Weather News

Tropical Cyclone Esther likely to form this weekend

Ben Domensino, Friday February 21, 2020 - 21:14 EDT

A tropical cyclone is likely to form over the Gulf of Carpentaria this weekend before gaining strength and approaching the coast.

A tropical low that started taking shape over the Gulf on Friday will consolidate during the next 24 hours. The system is expected to become a tropical cyclone on Saturday night or Sunday morning somewhere over the central Gulf of Carpentaria.

Image: Cloud building around a developing tropical low pressure system over the Gulf of Carpentaria on Friday evening.

Once it reaches cyclone strength, the system will be named Tropical Cyclone Esther.

Cyclone Esther should move towards the south or southwest on Sunday and Monday, likely gaining more strength as it approaches the southern Gulf of Carpentaria coast. Esther could make landfall as a category two system early next week, most likely somewhere over the NT's Carpentaria or Queensland's Gulf Country Districts.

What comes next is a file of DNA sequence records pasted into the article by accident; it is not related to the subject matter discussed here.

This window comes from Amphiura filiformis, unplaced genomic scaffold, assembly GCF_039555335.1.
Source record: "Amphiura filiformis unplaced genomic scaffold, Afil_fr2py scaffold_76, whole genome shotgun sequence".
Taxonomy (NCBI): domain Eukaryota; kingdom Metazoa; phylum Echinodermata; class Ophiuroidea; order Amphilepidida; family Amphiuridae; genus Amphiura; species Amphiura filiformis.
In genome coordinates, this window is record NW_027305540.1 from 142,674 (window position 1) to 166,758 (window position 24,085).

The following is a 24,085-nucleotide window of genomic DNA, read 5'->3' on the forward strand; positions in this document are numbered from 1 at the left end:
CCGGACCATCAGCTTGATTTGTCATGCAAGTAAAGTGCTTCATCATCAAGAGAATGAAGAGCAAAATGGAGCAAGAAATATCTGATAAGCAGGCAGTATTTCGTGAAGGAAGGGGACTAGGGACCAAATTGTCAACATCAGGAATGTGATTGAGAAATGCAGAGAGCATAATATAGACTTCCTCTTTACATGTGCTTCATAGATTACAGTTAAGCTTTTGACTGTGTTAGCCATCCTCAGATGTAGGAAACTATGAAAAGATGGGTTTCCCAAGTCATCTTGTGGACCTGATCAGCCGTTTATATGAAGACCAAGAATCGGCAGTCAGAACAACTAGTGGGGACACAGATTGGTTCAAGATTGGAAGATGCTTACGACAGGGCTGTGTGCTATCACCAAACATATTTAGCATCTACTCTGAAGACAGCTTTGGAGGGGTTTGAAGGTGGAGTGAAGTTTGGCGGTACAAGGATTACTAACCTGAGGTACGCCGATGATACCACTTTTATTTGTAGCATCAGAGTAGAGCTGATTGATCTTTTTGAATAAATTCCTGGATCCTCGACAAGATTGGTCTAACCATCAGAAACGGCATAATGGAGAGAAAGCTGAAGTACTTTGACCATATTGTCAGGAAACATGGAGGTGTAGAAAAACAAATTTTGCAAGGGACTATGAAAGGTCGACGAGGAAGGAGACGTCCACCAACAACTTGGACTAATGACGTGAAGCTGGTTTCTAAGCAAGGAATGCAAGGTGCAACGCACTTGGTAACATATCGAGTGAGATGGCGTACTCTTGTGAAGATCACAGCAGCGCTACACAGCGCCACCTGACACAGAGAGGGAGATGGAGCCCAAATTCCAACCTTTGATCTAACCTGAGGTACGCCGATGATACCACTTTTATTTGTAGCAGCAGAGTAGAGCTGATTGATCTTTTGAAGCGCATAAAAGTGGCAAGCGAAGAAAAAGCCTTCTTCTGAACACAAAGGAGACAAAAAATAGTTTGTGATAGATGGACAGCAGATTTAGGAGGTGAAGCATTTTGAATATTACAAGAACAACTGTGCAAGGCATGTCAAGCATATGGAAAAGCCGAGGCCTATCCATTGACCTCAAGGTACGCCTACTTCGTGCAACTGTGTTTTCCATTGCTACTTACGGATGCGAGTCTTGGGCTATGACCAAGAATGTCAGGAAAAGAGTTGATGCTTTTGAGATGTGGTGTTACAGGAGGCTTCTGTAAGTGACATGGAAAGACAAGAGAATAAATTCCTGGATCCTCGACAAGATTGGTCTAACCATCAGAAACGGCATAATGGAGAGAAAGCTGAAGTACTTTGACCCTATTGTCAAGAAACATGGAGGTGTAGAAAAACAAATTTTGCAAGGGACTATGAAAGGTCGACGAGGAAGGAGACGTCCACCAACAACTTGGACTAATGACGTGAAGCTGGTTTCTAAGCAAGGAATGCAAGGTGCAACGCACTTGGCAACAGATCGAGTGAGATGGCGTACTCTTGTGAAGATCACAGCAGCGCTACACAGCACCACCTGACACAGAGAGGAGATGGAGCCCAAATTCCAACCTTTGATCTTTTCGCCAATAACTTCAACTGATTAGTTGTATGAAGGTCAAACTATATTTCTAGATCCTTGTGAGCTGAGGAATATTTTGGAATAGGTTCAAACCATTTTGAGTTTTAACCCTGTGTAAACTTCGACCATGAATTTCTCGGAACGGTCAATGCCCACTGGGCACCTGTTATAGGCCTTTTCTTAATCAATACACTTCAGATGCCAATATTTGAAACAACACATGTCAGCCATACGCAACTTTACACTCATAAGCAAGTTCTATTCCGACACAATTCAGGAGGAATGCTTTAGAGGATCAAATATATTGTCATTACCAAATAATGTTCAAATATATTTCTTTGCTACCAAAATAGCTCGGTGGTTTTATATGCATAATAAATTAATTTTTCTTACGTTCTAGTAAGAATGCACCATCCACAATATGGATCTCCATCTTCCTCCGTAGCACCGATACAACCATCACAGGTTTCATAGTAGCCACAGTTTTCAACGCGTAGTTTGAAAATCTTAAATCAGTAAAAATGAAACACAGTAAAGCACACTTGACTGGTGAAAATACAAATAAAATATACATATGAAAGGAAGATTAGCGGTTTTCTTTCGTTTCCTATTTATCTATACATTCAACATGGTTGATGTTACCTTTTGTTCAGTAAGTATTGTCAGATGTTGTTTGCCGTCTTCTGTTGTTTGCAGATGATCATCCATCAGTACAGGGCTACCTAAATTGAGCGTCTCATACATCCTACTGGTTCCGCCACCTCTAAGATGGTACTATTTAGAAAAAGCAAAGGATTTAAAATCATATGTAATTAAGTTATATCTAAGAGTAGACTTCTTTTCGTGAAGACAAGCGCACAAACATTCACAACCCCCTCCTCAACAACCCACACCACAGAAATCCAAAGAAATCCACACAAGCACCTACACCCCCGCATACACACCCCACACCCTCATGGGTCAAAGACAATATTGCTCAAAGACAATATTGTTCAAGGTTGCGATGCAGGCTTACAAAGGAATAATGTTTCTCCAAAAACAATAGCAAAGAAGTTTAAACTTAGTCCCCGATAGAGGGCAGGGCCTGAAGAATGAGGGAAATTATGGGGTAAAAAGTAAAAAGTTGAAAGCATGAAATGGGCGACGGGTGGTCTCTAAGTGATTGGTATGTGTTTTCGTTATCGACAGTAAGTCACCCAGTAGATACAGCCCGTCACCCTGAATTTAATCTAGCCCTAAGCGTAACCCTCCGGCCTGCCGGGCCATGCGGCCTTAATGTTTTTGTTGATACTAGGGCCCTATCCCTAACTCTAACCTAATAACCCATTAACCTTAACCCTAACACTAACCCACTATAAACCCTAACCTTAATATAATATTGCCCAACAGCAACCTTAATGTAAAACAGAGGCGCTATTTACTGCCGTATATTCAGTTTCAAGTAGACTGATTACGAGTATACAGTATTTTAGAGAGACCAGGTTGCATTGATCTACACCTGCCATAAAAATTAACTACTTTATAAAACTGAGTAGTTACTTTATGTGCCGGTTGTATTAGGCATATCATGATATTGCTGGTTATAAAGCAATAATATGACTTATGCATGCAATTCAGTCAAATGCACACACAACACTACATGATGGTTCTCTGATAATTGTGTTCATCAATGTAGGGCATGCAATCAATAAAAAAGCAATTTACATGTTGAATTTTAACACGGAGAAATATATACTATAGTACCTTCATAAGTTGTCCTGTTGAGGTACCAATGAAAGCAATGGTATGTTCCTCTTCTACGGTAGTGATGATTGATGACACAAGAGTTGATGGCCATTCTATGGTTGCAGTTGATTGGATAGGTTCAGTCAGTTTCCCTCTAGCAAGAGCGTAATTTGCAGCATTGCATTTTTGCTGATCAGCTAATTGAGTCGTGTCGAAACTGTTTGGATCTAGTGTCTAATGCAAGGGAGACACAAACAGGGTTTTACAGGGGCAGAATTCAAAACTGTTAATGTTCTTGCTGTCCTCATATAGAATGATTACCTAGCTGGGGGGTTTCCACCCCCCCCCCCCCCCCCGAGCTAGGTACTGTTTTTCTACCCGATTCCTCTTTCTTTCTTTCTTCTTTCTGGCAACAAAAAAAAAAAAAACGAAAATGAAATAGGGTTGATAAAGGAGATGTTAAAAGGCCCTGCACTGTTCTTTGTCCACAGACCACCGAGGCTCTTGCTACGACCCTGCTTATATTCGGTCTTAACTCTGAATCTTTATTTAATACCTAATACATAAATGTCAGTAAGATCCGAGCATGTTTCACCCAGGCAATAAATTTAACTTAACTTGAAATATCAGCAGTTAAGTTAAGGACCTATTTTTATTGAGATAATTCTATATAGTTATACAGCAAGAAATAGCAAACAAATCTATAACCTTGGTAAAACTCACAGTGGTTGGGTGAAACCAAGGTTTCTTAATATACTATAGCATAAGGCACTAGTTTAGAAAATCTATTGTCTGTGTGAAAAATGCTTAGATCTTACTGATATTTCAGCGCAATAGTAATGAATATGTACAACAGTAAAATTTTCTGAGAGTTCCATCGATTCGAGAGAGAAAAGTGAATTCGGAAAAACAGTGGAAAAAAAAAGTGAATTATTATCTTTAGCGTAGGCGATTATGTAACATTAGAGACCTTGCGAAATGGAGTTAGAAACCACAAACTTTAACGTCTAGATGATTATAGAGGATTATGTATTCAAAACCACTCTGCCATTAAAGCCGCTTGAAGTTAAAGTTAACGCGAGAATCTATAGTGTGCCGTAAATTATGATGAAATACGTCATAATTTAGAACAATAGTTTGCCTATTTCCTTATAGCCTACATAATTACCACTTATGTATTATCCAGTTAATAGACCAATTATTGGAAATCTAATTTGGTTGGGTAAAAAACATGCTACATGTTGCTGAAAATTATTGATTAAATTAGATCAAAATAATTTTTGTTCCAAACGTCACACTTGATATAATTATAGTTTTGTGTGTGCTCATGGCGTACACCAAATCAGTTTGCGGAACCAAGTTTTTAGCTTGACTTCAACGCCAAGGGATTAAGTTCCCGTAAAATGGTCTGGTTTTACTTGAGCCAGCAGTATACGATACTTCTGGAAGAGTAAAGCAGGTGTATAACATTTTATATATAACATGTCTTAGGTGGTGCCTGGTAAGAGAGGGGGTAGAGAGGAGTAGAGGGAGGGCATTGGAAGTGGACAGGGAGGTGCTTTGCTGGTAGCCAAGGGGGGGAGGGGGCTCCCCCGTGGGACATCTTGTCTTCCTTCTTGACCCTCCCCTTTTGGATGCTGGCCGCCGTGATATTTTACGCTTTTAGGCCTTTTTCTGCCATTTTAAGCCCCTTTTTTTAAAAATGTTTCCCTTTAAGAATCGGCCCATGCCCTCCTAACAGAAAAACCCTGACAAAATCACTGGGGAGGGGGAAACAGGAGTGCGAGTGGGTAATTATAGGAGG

At 8pm AEST on Friday, a tropical cyclone watch was in place between Karumba and Nhulunbuy, including Mornington Island, Borroloola and Groote Eylandt.

Tropical cyclones over the Gulf of Carpentaria can be unpredictable, so be sure to keep up to date with the latest advisories during the weekend if you live in the NT or northern Queensland.

More breaking news

Sydney Morning Herald
ABC News
News Limited

Display Your Local Weather

Weather News

Strong winds lash the southeast

13:15 EDT

A vigorous cold front has swept through parts of the southeast, bringing wind gusts in excess of 100km/h to some exposed and elevated parts.

When it rains, it pours over NSW

13:07 EDT

Parts of New South Wales have recorded their best daily April rainfall in decades, as a strong cold front and trough sweeped over the state overnight.

Sunflowers brighten up the Liverpool Plains countryside after years of drought

10:41 EDT

From dry and dusty paddocks an increasingly rare crop is flowering on the New South Wales Liverpool Plains, standing as a symbol of recovery from an intense one-in-100-year drought.